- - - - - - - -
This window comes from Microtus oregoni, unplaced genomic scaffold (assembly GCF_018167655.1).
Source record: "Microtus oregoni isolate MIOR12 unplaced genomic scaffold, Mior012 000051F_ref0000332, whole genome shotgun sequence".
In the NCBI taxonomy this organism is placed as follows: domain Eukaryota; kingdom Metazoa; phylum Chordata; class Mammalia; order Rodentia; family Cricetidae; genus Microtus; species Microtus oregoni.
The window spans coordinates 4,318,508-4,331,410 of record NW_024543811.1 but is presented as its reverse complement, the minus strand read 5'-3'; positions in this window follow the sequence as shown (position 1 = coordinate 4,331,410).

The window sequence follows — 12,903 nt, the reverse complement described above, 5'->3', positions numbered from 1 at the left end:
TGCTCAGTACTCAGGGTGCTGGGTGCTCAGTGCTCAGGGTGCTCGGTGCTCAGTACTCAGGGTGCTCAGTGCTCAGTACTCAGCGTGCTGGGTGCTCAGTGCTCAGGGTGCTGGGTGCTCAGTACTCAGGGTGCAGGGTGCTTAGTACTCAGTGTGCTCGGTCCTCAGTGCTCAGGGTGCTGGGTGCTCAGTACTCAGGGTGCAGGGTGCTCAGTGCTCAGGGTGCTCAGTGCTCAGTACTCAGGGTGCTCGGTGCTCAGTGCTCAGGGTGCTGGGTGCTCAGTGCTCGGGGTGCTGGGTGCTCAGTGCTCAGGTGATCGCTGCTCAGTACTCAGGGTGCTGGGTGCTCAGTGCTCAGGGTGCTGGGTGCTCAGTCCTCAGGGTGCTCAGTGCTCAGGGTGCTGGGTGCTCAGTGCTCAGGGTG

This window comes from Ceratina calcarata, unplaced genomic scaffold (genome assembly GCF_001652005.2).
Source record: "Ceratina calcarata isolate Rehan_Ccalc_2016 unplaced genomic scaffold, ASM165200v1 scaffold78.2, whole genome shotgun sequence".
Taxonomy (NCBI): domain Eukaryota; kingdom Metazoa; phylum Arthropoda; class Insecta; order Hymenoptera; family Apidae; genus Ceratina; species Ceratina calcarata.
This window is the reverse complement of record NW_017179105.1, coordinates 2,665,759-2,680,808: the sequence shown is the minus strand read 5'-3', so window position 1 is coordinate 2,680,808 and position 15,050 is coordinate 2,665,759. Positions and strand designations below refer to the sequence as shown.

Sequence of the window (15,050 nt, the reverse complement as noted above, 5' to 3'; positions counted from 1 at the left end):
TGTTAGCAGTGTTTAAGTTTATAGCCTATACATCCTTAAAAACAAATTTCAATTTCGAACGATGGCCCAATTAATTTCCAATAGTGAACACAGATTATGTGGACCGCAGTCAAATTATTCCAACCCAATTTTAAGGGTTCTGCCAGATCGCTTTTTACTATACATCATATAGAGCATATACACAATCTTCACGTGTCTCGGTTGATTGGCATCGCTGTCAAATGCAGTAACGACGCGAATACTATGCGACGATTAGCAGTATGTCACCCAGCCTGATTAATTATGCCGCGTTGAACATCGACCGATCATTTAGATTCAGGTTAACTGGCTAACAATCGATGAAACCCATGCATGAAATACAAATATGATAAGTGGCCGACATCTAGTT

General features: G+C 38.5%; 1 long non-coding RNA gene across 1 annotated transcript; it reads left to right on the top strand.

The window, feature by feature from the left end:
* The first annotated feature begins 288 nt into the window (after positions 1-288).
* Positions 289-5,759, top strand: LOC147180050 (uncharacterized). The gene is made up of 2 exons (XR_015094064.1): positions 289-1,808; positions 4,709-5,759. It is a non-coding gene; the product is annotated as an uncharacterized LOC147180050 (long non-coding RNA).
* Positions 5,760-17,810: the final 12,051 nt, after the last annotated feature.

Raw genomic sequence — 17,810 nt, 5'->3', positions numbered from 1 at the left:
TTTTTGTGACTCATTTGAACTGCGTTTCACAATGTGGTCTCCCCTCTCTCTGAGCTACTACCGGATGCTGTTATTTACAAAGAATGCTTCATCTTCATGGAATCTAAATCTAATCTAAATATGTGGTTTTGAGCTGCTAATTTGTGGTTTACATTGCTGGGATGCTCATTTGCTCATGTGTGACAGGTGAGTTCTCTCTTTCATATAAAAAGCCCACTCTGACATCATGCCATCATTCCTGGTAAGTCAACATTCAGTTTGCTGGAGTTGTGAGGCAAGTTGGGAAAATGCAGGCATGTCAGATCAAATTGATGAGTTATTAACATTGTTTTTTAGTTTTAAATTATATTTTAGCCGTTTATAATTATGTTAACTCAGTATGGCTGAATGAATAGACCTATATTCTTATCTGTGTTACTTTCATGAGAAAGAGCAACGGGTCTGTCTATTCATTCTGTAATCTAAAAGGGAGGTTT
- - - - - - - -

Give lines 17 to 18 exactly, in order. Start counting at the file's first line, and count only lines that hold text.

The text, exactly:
* Positions 5,760-17,810: the final 12,051 nt, after the last annotated feature.

Raw genomic sequence — 17,810 nt, 5'->3', positions numbered from 1 at the left: